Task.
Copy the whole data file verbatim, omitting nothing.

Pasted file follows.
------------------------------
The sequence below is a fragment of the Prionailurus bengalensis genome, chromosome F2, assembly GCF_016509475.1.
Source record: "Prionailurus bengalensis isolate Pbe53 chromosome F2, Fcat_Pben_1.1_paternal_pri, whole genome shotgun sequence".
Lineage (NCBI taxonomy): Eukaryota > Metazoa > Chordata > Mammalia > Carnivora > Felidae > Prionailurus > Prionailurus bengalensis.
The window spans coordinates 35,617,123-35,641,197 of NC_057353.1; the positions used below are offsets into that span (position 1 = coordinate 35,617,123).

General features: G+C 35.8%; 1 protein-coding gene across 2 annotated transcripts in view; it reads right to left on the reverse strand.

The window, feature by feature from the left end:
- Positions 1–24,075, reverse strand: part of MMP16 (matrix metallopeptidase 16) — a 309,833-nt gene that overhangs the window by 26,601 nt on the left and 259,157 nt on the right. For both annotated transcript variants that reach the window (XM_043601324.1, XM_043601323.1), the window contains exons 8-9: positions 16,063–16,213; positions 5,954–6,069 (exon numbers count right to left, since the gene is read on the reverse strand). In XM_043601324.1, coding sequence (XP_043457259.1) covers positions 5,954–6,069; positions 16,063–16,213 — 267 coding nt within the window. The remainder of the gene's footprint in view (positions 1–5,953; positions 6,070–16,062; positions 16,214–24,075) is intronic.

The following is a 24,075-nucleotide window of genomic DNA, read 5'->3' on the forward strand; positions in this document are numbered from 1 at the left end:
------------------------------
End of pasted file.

The sequence below is a fragment of the Prionailurus bengalensis genome, chromosome F2, assembly GCF_016509475.1.
Source record: "Prionailurus bengalensis isolate Pbe53 chromosome F2, Fcat_Pben_1.1_paternal_pri, whole genome shotgun sequence".
Lineage (NCBI taxonomy): Eukaryota > Metazoa > Chordata > Mammalia > Carnivora > Felidae > Prionailurus > Prionailurus bengalensis.
The window spans coordinates 35,617,123-35,641,197 of NC_057353.1; the positions used below are offsets into that span (position 1 = coordinate 35,617,123).

General features: G+C 35.8%; 1 protein-coding gene across 2 annotated transcripts in view; it reads right to left on the reverse strand.

The window, feature by feature from the left end:
- Positions 1–24,075, reverse strand: part of MMP16 (matrix metallopeptidase 16) — a 309,833-nt gene that overhangs the window by 26,601 nt on the left and 259,157 nt on the right. For both annotated transcript variants that reach the window (XM_043601324.1, XM_043601323.1), the window contains exons 8-9: positions 16,063–16,213; positions 5,954–6,069 (exon numbers count right to left, since the gene is read on the reverse strand). In XM_043601324.1, coding sequence (XP_043457259.1) covers positions 5,954–6,069; positions 16,063–16,213 — 267 coding nt within the window. The remainder of the gene's footprint in view (positions 1–5,953; positions 6,070–16,062; positions 16,214–24,075) is intronic.

The following is a 24,075-nucleotide window of genomic DNA, read 5'->3' on the forward strand; positions in this document are numbered from 1 at the left end: